The Swiss-Dunand Moth represents a radical design jump in Moths. Not seen before in Moths were the very deep V sections of the Dunand, married to high rocker, resulting in a very narrow waterline. It was a design type that was to dominate the non-wing Moth era in the mid to late 1960's. From an historical viewpoint, it would be nice to credit a designer or group of Mothies for the development, but it appears this slice of European history hasn't yet made it completely out to the English speaking world. From what I have been able to determine:
- The Swiss Mothies were the first ones to develop this shape as a light-air lake flyer. It became an all-around design in the Dunand version and Swiss Jean-Pierre Roggo would win the Moth Worlds three years running, from 1964 to 1966. Besides Roggo, other Swiss Mothies sailing the Dunand were Claude Barth, Dennis Weber and Hogg
- In the winter of 1966, Benoit Duflos designed his very deep-V version Moth and the Duflos would dominate Europe through the rest of the 1960's. The Duflos was tortured into a shape beyond what you could bend a single sheet of plywood and was built using a horizontal slit about mid panel each side.
- In 1970, Brit Derek Chester would design the Mistral as a version of the Duflos that could be tortured up. Although in the 1970's, the Mistral design didn't find great success in Europe, the Mistral became the marquee racing design in the American Classic Moth Boat Association from 1999 onward.
The lines of the Duflos: (again use the pop-out icon to print or download).
1960's Duflos on trailer (with typical buff body of all Mothies of that age).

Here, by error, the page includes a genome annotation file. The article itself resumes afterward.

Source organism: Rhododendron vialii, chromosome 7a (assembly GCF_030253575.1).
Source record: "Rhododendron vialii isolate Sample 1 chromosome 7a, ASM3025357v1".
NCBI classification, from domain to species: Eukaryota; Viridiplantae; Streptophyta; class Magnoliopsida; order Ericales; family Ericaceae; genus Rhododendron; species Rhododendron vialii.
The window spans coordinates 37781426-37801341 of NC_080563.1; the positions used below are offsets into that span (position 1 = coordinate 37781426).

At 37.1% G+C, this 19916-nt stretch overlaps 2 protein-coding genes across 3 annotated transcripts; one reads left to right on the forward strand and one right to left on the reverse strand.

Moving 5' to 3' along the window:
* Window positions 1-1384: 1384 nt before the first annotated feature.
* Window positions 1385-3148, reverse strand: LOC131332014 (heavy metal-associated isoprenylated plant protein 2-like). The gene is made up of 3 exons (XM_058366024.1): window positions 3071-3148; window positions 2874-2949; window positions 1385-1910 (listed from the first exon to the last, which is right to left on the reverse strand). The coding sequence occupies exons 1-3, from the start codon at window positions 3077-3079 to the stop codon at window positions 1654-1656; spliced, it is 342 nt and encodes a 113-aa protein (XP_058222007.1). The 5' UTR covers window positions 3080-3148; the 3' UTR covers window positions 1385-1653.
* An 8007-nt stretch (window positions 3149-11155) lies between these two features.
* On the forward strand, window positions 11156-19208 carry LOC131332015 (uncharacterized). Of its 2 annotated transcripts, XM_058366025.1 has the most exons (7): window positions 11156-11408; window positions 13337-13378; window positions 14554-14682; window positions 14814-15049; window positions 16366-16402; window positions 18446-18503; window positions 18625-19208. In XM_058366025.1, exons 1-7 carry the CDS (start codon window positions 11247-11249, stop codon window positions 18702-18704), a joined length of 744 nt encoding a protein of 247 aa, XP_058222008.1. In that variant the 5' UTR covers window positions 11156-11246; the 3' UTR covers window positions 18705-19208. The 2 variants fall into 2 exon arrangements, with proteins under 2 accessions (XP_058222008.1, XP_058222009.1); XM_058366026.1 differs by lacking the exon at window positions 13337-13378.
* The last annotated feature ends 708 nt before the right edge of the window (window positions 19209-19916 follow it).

Some questions about the early history of the very deep-V?
- Who was Dunand?
- In the Swiss fleet, was there some precursor to the Dunand design that showed the way or does the Dunand design all alone represent a radical leap of faith? My assumption is the Swiss were initially working off the Fragniere design.
- There is mention that Jacques Fauroux had a deep-V design in the early 1960's. Where does this design fit into the chronology?
Mention must be also made of Chris Eyre's Lucky Sixpence design of 1966. This was another chined deep-V design, though Chris was working with wings in mind and his design had much straighter topsides.
Fellow Moth historian, good friend, George Albaugh,
who lives just down the road put these comments up, with the blogmeister adding my two-cents worth. Other fellow Moth historians, Doug Halsey and John Claridge, chime in as well on this discussion.
One. GA: Warren Bailey's "Mach One" design (World's winner in 1954) had so much rocker in the keel that the forward panels had to be pulled up "pram" style and then a false pointy glass nose was grafted onto the boat to give the hull a sharp stem look. "Mach One" had a deep vee that was similar to that of the Mistral/Duflos and may have been deeper than the Swiss design. The Cates-Florida design is a very watered down version of Mach One.
Tweezerman: You make a good point that Bailey's "Mach One" might be considered the original extreme-V. It was definitely considered more extreme than the Cates version that came after the original - but how extreme? Extreme enough to be lumped in with these later designs? I think not, but we only have photos of the "Mach One" to pore over and when I think tamatoo, you think tomato. We do know the Swiss Dunand's came over in 1965 and thumped the Cates. Would they have done the same to the Mach One? It would be correct to say the "Mach One", the "Cates", and the "Fragniere" were deep-V but I don't think the "Mach One" is extreme enough to achieve the reduction of wetted surface these designs achieved.
GA: As for whether or not Mach One was a deep-vee, narrow water line boat compared to the Mistral, we'd need access to Warren's half model which his son George has, rather than my memory. I think the most dated aspect of the Bailey design would be the small, pinched transom--a feature replicated on the Cates-Florida design. The Mistral would plane sooner.